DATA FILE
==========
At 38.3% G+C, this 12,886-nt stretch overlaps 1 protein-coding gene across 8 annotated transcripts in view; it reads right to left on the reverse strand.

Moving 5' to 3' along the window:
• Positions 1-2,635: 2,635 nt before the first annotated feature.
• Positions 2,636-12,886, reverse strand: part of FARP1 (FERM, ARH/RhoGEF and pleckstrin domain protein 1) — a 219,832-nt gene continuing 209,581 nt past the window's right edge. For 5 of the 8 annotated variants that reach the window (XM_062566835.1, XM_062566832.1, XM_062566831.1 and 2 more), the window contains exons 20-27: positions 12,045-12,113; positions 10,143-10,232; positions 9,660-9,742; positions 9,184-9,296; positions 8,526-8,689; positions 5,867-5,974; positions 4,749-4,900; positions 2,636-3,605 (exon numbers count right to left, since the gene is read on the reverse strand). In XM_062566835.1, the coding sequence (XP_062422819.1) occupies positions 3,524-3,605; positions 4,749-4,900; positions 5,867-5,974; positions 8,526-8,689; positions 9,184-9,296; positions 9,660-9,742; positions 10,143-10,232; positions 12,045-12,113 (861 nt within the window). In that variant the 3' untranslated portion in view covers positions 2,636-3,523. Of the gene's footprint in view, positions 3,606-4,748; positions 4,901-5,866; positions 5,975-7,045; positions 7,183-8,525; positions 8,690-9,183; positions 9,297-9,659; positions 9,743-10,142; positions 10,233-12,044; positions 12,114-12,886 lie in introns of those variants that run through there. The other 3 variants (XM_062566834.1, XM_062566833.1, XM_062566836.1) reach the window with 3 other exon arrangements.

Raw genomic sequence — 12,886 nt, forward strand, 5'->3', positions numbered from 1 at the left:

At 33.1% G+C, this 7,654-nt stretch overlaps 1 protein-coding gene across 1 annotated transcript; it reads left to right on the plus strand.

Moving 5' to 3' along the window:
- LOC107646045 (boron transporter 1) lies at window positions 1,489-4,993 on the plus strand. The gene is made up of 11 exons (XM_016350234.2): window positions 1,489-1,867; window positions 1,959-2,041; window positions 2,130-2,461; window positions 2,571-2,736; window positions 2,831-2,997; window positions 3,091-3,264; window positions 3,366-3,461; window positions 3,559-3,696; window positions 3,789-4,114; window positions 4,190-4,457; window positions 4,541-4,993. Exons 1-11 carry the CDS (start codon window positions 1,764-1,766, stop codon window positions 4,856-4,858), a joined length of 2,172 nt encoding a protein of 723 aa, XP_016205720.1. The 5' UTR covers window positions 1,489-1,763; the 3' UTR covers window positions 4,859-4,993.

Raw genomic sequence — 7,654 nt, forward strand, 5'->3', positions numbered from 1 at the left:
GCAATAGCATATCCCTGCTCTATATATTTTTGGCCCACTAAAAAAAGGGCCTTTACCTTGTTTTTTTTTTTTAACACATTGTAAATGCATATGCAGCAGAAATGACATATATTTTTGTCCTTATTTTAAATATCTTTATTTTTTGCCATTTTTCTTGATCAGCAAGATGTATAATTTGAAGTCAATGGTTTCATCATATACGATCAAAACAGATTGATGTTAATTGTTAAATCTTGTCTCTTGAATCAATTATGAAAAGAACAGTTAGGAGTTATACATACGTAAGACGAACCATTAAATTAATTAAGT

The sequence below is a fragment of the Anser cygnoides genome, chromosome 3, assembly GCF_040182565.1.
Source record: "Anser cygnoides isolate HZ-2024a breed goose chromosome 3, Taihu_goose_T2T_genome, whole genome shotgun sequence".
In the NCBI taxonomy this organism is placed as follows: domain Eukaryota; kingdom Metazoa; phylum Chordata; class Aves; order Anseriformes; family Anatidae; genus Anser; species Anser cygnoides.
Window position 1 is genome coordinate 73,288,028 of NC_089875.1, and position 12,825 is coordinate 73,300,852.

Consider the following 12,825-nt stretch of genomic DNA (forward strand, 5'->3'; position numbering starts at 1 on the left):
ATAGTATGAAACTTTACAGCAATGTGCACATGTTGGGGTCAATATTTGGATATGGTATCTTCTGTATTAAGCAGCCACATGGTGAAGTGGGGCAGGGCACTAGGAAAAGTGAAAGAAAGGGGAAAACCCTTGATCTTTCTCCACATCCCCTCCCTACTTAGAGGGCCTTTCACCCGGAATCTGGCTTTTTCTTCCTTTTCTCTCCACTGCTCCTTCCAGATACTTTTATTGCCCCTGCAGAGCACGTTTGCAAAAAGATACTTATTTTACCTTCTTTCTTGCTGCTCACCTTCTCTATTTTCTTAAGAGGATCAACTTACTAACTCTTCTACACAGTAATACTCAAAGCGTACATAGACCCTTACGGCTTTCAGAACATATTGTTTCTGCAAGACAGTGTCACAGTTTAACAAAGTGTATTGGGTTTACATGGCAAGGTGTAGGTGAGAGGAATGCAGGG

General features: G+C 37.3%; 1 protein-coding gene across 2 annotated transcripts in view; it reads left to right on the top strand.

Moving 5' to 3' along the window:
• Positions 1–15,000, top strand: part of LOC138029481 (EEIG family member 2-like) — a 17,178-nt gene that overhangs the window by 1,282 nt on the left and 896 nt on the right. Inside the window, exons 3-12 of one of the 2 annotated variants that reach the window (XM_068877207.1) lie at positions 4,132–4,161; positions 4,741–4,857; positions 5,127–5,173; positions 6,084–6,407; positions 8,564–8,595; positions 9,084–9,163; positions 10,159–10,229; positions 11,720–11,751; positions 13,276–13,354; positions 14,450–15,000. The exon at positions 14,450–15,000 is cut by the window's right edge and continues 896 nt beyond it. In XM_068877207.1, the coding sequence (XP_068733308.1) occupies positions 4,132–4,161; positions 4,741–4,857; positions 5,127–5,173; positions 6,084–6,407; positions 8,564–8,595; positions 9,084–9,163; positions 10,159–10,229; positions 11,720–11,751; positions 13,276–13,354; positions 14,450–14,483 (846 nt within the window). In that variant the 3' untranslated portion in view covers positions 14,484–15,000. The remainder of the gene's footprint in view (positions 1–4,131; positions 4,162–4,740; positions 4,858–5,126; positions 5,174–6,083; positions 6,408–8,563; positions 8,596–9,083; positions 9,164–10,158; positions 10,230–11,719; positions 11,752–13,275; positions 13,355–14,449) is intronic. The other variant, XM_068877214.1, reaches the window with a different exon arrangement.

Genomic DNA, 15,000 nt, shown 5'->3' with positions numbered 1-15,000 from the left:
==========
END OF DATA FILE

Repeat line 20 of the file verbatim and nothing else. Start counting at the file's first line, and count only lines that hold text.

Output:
Genomic DNA, 15,000 nt, shown 5'->3' with positions numbered 1-15,000 from the left: